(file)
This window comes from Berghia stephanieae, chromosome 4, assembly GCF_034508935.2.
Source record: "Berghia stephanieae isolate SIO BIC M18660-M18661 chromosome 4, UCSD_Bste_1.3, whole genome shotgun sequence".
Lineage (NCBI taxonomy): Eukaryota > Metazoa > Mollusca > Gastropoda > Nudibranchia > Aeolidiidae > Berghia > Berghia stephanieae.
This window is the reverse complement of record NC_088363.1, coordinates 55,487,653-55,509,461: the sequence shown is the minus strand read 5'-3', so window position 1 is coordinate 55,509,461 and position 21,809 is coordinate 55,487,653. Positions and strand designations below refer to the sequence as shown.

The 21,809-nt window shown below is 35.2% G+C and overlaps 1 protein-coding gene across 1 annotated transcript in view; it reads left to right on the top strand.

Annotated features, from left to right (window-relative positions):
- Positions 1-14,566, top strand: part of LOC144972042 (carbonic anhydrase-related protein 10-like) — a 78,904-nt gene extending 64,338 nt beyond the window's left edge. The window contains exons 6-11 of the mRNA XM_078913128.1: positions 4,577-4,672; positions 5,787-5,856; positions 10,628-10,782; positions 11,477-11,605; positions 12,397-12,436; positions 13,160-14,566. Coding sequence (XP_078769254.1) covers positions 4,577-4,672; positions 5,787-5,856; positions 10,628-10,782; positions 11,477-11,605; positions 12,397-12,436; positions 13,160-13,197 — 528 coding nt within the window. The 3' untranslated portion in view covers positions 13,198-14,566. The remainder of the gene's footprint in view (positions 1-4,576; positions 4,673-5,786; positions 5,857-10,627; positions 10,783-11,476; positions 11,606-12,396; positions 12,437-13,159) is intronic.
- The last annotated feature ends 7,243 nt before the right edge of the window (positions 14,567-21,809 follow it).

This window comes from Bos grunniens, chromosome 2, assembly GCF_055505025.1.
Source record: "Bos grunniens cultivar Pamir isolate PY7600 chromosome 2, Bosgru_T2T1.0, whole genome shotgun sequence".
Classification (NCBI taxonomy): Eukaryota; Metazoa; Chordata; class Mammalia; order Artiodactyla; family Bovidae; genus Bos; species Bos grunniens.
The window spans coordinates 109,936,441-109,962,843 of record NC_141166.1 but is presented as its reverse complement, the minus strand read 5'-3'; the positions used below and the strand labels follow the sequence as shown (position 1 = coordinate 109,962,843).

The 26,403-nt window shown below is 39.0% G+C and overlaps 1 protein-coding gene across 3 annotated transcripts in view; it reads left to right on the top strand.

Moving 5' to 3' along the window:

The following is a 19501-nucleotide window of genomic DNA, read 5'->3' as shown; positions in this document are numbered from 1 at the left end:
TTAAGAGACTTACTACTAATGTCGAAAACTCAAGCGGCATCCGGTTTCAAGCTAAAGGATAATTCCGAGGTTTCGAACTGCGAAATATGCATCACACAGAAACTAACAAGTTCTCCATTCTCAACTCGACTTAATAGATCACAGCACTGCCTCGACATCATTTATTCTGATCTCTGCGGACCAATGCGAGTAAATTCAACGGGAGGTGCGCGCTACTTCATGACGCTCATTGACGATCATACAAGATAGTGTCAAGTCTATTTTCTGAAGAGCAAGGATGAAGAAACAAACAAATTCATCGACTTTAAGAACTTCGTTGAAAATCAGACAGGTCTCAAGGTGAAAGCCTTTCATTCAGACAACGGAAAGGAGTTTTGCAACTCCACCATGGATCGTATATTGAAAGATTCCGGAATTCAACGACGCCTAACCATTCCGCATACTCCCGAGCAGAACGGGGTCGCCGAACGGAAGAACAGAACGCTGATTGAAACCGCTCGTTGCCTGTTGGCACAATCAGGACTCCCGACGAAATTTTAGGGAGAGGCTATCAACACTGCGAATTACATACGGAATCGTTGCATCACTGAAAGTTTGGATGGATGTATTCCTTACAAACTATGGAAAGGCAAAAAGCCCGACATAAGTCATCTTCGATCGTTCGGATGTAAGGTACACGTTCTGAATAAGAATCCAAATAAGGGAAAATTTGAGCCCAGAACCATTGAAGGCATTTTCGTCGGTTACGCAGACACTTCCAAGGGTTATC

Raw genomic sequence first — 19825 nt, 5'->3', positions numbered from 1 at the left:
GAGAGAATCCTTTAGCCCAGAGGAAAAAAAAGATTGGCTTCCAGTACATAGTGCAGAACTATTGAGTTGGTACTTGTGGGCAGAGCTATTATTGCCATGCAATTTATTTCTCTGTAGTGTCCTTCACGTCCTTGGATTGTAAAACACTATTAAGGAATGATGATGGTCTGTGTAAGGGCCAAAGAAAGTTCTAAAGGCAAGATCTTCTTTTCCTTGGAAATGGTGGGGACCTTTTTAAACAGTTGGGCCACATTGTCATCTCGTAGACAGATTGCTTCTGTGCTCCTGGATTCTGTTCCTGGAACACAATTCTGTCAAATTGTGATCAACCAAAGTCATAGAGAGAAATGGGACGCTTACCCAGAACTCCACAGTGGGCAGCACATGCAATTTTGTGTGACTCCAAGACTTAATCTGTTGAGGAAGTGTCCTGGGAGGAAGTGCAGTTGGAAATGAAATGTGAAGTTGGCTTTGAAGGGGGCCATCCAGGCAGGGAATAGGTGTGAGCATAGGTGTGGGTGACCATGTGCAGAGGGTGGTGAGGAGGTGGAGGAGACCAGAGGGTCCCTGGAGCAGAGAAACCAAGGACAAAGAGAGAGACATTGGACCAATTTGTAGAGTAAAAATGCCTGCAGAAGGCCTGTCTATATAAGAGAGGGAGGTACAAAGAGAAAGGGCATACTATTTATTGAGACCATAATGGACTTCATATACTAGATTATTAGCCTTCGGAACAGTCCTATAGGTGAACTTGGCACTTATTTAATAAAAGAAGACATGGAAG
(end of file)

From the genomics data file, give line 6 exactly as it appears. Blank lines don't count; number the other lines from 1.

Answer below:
Annotated features, from left to right (window-relative positions):